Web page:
[24] Amy Sandys, Amgen and Sanofi’s race to file UPC actions ignites bifurcation question, Juve Patent (1 September 2023), https://www.juve-patent.com/cases/amgen-and-sanofis-race-to-file-upc-actions-ignites-bifurcation-question/.

[25] Mathieu Klos, First UPC Court of Appeal decision clarifies deadline for defendants, Juve Patent (18 October 2023), https://www.juve-patent.com/legal-commentary/first-upc-court-of-appeal-decision-clarifies-deadline-for-defendants/.

[26] Mami Hino, Naho Ebata, Amgen v Sanofi and Regeneron: Japan IP High Court overrules its own decision on validity of Amgen patent, Kluwer Patent Blog (15 May 2023), https://patentblog.kluweriplaw.com/2023/05/15/amgen-v-sanofi-and-regeneron; Aoyoma & Partners, IP High Court Case Summary:2021 (Gyo-ke) 10093 (Sept. 20, 2023), https://www.aoyamapat.gr.jp/en/news/3761.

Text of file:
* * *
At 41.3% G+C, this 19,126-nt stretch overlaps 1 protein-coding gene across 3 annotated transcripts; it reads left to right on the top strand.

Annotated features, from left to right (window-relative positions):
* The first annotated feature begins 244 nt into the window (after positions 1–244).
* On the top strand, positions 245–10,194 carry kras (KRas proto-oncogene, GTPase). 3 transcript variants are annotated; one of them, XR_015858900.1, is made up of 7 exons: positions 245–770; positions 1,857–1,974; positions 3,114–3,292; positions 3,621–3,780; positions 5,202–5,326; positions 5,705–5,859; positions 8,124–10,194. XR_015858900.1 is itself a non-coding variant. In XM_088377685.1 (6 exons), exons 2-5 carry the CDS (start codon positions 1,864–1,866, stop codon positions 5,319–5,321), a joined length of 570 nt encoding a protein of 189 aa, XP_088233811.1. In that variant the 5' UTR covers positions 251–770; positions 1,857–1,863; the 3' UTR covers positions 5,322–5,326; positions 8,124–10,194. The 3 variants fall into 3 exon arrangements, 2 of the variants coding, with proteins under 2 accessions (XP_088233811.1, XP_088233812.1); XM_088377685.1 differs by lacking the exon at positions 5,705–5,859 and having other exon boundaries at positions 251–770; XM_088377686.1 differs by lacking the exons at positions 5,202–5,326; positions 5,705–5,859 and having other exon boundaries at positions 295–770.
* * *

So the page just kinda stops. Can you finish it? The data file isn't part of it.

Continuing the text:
[27] id.

[28] This new evidence included ‘expert declarations and experiments’ and cast doubt on the premise that antibodies competing with one another would necessarily bind to the same binding site on PCSK9. id.

[29] Michael Christie, Sanofi unsuccessful in its opposition to Amgen’s Australian patent applications (29 September 2022), https://www.spruson.com/patents/sanofi-unsuccessful-in-its-opposition-to-amgens-australian-patent-applications/; Grant Fisher et al., Australia: Therapeutic antibody patent claims, Mondaq (22 November 2022), https://www.mondaq.com/australia/patent/1246112/therapeutic-antibody-patent-claims.

[30] For instance, one challenged claim recited ‘1. An isolated neutralizing antigen binding protein that binds to a PCSK9 protein comprising the amino acid sequence of SEQ ID NO: 1, wherein the neutralizing antigen binding protein decreases the LDLR lowering effect of PCSK9 on LDLR.’ Australian Patent Application No. 2013/2036771.